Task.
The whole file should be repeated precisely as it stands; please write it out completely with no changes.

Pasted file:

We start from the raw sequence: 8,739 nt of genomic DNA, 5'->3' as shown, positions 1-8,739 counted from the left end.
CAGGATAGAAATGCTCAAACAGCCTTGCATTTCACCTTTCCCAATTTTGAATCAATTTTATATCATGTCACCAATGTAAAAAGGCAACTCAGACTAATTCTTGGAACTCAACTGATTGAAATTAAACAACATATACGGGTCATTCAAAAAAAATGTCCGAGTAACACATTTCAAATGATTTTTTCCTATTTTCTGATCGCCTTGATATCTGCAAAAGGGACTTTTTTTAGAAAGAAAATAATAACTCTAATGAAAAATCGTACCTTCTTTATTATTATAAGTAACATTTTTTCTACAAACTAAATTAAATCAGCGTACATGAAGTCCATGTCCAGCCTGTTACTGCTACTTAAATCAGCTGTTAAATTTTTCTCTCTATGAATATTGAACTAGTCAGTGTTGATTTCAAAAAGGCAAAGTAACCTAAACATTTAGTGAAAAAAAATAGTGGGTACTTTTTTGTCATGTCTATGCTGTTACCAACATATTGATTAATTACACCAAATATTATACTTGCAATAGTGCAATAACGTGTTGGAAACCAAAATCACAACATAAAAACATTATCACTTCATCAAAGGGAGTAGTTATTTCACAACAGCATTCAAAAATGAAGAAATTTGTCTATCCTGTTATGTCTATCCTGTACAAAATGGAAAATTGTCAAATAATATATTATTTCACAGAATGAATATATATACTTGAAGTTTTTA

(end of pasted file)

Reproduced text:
We start from the raw sequence: 8,739 nt of genomic DNA, 5'->3' as shown, positions 1-8,739 counted from the left end.
CAGGATAGAAATGCTCAAACAGCCTTGCATTTCACCTTTCCCAATTTTGAATCAATTTTATATCATGTCACCAATGTAAAAAGGCAACTCAGACTAATTCTTGGAACTCAACTGATTGAAATTAAACAACATATACGGGTCATTCAAAAAAAATGTCCGAGTAACACATTTCAAATGATTTTTTCCTATTTTCTGATCGCCTTGATATCTGCAAAAGGGACTTTTTTTAGAAAGAAAATAATAACTCTAATGAAAAATCGTACCTTCTTTATTATTATAAGTAACATTTTTTCTACAAACTAAATTAAATCAGCGTACATGAAGTCCATGTCCAGCCTGTTACTGCTACTTAAATCAGCTGTTAAATTTTTCTCTCTATGAATATTGAACTAGTCAGTGTTGATTTCAAAAAGGCAAAGTAACCTAAACATTTAGTGAAAAAAAATAGTGGGTACTTTTTTGTCATGTCTATGCTGTTACCAACATATTGATTAATTACACCAAATATTATACTTGCAATAGTGCAATAACGTGTTGGAAACCAAAATCACAACATAAAAACATTATCACTTCATCAAAGGGAGTAGTTATTTCACAACAGCATTCAAAAATGAAGAAATTTGTCTATCCTGTTATGTCTATCCTGTACAAAATGGAAAATTGTCAAATAATATATTATTTCACAGAATGAATATATATACTTGAAGTTTTTA